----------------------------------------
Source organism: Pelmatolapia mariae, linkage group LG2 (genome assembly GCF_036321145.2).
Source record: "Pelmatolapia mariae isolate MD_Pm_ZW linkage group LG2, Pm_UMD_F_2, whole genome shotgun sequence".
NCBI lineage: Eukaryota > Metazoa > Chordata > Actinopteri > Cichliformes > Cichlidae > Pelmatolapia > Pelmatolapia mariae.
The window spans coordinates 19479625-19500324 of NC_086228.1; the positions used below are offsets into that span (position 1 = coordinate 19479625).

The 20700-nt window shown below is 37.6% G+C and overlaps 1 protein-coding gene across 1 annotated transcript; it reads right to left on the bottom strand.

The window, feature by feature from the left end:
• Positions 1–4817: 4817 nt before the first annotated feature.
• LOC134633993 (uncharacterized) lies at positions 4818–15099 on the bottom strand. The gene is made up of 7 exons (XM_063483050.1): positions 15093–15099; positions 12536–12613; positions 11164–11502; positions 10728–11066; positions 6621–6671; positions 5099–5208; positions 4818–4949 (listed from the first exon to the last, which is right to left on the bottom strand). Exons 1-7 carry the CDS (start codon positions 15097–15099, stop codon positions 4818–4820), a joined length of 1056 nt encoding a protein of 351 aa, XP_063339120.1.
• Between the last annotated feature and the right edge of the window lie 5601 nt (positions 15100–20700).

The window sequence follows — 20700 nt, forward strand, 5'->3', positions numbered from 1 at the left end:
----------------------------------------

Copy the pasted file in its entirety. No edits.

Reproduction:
Source organism: Pelmatolapia mariae, linkage group LG2 (genome assembly GCF_036321145.2).
Source record: "Pelmatolapia mariae isolate MD_Pm_ZW linkage group LG2, Pm_UMD_F_2, whole genome shotgun sequence".
NCBI lineage: Eukaryota > Metazoa > Chordata > Actinopteri > Cichliformes > Cichlidae > Pelmatolapia > Pelmatolapia mariae.
The window spans coordinates 19479625-19500324 of NC_086228.1; the positions used below are offsets into that span (position 1 = coordinate 19479625).

The 20700-nt window shown below is 37.6% G+C and overlaps 1 protein-coding gene across 1 annotated transcript; it reads right to left on the bottom strand.

The window, feature by feature from the left end:
• Positions 1–4817: 4817 nt before the first annotated feature.
• LOC134633993 (uncharacterized) lies at positions 4818–15099 on the bottom strand. The gene is made up of 7 exons (XM_063483050.1): positions 15093–15099; positions 12536–12613; positions 11164–11502; positions 10728–11066; positions 6621–6671; positions 5099–5208; positions 4818–4949 (listed from the first exon to the last, which is right to left on the bottom strand). Exons 1-7 carry the CDS (start codon positions 15097–15099, stop codon positions 4818–4820), a joined length of 1056 nt encoding a protein of 351 aa, XP_063339120.1.
• Between the last annotated feature and the right edge of the window lie 5601 nt (positions 15100–20700).

The window sequence follows — 20700 nt, forward strand, 5'->3', positions numbered from 1 at the left end: